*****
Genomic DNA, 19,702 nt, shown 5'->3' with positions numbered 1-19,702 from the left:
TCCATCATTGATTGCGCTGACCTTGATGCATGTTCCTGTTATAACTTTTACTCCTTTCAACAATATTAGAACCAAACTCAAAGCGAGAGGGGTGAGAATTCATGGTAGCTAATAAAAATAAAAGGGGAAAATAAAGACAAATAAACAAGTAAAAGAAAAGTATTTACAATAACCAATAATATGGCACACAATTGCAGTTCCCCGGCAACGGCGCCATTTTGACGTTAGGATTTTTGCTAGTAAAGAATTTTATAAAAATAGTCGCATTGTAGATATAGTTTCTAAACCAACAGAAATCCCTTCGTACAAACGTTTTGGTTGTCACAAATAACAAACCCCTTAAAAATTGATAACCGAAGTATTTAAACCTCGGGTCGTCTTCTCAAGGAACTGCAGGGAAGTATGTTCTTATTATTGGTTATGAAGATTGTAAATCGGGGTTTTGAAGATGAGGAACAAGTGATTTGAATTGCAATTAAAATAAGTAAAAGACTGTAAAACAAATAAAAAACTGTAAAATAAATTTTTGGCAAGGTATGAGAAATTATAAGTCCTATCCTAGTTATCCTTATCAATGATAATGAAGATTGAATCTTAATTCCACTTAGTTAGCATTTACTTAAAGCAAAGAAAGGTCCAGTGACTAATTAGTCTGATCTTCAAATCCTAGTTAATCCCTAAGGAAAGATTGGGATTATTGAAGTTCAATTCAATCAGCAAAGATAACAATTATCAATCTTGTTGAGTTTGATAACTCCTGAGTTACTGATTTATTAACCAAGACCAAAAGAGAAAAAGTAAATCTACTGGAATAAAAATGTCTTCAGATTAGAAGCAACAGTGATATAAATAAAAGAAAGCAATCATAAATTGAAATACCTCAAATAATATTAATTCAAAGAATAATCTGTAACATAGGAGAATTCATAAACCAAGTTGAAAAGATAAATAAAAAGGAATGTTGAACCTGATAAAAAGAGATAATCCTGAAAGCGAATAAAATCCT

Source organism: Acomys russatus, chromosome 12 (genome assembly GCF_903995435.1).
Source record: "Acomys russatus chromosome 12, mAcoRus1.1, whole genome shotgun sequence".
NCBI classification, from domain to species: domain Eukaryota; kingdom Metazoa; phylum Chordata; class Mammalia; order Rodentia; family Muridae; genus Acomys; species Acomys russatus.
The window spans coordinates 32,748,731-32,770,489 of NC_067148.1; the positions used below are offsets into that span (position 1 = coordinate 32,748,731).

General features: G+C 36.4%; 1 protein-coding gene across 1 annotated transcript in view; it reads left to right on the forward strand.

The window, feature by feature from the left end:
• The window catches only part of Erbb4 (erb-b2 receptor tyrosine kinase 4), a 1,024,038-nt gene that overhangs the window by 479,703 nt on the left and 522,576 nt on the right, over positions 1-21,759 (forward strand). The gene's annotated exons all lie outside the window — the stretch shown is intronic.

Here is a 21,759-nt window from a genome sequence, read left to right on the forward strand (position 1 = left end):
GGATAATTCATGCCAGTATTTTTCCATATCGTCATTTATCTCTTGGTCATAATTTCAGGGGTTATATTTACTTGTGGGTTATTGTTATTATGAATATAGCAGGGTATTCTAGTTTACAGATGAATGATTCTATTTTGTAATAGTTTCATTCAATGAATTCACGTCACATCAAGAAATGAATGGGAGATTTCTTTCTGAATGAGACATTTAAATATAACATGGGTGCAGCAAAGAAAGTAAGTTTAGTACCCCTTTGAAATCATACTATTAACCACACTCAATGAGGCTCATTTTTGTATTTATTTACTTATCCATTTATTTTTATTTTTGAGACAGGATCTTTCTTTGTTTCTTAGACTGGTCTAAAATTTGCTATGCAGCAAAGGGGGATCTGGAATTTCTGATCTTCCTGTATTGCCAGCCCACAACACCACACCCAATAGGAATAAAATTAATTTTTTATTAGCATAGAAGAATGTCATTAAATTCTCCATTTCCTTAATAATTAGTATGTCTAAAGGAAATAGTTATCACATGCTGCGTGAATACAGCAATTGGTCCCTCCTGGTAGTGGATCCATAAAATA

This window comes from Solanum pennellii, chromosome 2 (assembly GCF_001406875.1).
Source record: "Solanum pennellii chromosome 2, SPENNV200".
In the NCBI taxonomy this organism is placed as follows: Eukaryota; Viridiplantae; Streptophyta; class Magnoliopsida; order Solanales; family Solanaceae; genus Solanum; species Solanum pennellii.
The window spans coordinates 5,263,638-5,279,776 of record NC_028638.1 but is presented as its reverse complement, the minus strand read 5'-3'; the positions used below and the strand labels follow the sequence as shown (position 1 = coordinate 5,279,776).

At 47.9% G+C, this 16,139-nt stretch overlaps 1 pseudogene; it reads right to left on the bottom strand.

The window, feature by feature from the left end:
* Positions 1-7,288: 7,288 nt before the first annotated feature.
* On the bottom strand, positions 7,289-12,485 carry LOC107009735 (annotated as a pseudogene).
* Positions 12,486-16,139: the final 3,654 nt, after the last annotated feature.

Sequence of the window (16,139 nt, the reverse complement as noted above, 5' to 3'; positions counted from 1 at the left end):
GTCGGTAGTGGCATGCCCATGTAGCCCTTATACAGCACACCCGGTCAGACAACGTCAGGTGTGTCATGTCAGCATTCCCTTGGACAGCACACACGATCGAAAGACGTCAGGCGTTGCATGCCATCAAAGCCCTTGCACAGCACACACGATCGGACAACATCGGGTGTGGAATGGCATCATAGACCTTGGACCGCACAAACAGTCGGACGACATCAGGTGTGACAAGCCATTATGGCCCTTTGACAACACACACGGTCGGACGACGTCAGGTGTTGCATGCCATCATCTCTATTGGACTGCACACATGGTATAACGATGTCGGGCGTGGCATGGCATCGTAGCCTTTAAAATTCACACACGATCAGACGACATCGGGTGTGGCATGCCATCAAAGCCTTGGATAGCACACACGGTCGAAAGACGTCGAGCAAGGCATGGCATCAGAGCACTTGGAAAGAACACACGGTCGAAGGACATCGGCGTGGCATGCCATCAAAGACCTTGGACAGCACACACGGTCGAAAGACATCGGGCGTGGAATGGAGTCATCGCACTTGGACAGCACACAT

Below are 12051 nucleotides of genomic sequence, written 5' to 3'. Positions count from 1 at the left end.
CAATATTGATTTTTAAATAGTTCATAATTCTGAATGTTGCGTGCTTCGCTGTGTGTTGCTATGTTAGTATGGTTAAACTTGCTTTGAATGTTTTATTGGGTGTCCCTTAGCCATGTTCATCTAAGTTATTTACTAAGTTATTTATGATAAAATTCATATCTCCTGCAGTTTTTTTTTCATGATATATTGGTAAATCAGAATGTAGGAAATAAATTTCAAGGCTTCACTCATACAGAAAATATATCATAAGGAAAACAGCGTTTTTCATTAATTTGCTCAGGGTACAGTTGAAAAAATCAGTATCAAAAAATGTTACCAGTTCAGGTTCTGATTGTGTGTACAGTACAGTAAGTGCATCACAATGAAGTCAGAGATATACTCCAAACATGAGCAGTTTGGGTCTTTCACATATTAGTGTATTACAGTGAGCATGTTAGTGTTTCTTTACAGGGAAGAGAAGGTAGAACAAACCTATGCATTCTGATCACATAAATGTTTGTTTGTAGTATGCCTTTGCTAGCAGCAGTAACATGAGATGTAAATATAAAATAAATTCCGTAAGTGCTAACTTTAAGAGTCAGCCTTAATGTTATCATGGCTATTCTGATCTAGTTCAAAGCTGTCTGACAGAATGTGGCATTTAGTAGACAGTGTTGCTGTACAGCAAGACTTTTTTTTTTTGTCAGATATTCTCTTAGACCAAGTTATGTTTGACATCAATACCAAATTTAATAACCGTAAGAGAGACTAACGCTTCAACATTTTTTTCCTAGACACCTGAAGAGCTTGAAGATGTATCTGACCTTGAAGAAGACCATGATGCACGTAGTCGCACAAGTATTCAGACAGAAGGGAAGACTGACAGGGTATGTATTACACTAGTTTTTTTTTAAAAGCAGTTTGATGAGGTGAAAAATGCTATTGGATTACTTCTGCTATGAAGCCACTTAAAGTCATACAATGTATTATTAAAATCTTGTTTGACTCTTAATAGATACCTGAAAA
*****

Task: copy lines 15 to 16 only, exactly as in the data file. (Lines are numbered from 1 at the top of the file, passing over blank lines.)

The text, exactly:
The window spans coordinates 5,263,638-5,279,776 of record NC_028638.1 but is presented as its reverse complement, the minus strand read 5'-3'; the positions used below and the strand labels follow the sequence as shown (position 1 = coordinate 5,279,776).

At 47.9% G+C, this 16,139-nt stretch overlaps 1 pseudogene; it reads right to left on the bottom strand.